An innovative new system has been launched which gives hospital clinicians across 5 NHS Trusts in the Midlands instant access - for the first time ever - to patient images, scans and x-rays regardless of which hospital they were taken in.
The new cloud-based image sharing system, known as the PACS Portal, means specialists can now assess the images and scans of patients with life-threatening conditions such as major traumas and stroke in real time and at a distance.
This new approach to image sharing across the NHS was developed by the East Midlands Radiology Imaging Network (EMRAD), which is a partnership of 7 NHS trusts across our region, and hosted by University of Nottingham Hospitals (NUH) NHS Trust.
For example, a trauma surgeon in Nottingham can now, for the first time, immediately view the scans of a patient taken at Grantham and District Hospital to determine if they need to be transferred to the QMC or not, in real time and with no delay to the patient’s care.
The new system will support faster diagnoses, better decisions on where to transfer very unwell patients to, and ultimately lead to better patient outcomes.
The ability of our region’s hospitals to share images in this way is great news for many patients but particularly those who have suffered a major trauma, a stroke or spinal injury.
Dr Ganesh Subramanian, Clinical Director of the East Midlands Stroke Network, said: “Instant access to patients’ images across the region will allow us to make quicker decisions for our stroke patients. Patients can be transferred to the hospital best able to help them or have the best possible treatment started where they are. This will transform the way we deliver emergency stroke treatments.”
Dr Adam Brooks, Director of the East Midlands Major Trauma Centre, added: “Having the ability to see regional imaging in real time will be extremely valuable to our region’s hospitals and will undoubtedly improve the management of major trauma patients across the region”.
The new imaging portal has huge potential to speed up and improve clinical decision-making to improve patient care. It will also help to avoid delays to patient treatment caused by unnecessary transfers between hospitals, and will prevent patients having repeat scans to examine the same issue if transferred to a different hospital trust.
Dr James Thomas, Medical Director of EMRAD said: “The launch of our image sharing portal is fantastic news for patients and hospital clinicians. This will be game-changing for some of the regional services, such as stroke and spinal surgery, and life-changing for some of our patients. From our perspective as hospital clinicians, all staff across the 5 connected trusts can now see imaging acquired immediately, whereas previously we could be waiting between 2-3 hours for images to come through. From a Radiologist point of view, they can now see imaging from anywhere so there’s no need to import imaging from other places, for example for cancer multidisciplinary team discussions”.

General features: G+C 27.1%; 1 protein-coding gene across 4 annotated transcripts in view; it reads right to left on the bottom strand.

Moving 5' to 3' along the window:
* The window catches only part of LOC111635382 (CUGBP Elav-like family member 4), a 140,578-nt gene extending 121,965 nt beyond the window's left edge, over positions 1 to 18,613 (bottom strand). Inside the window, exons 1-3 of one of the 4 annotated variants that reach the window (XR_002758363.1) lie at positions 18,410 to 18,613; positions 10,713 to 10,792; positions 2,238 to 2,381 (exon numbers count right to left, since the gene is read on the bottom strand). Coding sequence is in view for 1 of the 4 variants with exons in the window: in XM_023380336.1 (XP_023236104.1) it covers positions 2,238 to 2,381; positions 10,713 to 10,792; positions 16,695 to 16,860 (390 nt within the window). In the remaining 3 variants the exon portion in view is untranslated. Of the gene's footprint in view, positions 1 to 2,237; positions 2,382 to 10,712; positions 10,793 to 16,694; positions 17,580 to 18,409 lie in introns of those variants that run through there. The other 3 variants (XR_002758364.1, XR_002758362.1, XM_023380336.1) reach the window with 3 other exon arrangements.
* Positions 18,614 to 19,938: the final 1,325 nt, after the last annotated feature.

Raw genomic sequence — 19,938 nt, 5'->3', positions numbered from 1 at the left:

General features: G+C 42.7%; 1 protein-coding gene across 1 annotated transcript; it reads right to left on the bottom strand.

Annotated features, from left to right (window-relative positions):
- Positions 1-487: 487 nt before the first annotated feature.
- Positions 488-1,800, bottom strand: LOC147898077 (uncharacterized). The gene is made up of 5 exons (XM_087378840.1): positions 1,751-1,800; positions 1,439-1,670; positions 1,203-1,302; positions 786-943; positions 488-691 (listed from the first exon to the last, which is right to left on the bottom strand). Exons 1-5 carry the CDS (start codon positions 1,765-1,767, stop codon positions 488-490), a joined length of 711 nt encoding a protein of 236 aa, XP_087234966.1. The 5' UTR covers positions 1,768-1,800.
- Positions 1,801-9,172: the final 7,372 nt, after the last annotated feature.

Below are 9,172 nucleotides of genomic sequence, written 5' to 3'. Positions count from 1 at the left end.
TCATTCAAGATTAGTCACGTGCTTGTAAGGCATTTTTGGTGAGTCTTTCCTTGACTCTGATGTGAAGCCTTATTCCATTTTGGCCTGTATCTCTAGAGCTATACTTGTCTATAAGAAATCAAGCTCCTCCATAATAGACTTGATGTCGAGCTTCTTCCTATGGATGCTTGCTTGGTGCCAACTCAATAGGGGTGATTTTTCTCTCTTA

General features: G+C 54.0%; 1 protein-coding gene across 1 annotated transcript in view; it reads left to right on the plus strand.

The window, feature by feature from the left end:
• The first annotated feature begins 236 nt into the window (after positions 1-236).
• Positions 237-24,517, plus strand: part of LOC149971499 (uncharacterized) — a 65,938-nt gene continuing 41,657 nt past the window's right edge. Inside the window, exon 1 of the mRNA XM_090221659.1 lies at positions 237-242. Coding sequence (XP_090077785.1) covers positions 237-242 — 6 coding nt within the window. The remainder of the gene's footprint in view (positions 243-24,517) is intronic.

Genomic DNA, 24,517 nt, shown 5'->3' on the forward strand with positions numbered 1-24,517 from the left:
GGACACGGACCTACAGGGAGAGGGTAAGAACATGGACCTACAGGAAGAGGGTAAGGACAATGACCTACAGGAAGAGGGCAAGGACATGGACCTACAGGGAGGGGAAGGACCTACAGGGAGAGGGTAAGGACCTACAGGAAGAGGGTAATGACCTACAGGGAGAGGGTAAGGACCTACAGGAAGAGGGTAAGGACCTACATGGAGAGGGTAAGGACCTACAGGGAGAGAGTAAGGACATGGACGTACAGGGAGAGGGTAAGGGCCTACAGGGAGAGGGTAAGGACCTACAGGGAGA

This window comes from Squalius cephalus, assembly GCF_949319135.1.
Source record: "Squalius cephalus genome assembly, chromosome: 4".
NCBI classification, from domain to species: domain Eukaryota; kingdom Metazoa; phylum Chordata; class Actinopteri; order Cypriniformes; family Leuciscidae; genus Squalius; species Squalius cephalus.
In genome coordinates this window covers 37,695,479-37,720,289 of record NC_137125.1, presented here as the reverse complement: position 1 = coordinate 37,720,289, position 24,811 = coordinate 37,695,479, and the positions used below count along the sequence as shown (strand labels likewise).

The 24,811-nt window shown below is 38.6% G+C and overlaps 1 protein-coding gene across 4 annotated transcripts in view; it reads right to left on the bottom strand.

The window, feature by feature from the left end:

Dr Richard O’Neill, Consultant Radiologist at NUH explains: “Previously medical images such as x-rays and scans could only be accessed by staff working at the trust where the image was taken. The beauty of this new system is that any clinician from any one of the 5 connected trusts can view, manipulate and make diagnoses or transfer decisions based on images from any of the other trusts, regardless of where the patient is being treated.
Dr O’Neill has first-hand experience of the new image sharing portal in action: “Very recently I was called at midnight by the team at Pilgrim Hospital in Lincoln. They needed me to review a patient who had just had a scan there and looked to be in serious trouble. From my home in Nottingham, at midnight I was able to log in to the PACS portal, access the Lincoln system and review the patient’s images, to make a real time decision on the best course of action for that patient, which was to be transferred to the QMC. For clinicians this is a huge step forward and an incredibly powerful tool, and one that could save lives”.
With major trauma, strokes and spinal injuries clearly every second counts, and delays could be bad news for a patient’s outcomes. Transfer times between hospitals in our region are generally over an hour – the journey from Pilgrim Hospital in Boston to the QMC is around one and a half hours - and not every patient needs to be transferred. As Richard O’Neill puts it, “decisions can be made as if you were standing in the referring hospital. There is no delay, which is crucial for a patient’s chances, particularly in trauma cases”.
The technology is also great news for vascular and head trauma patients, with many different hospital departments and specialities now able to access the system in real time to make critical decisions quickly and safely.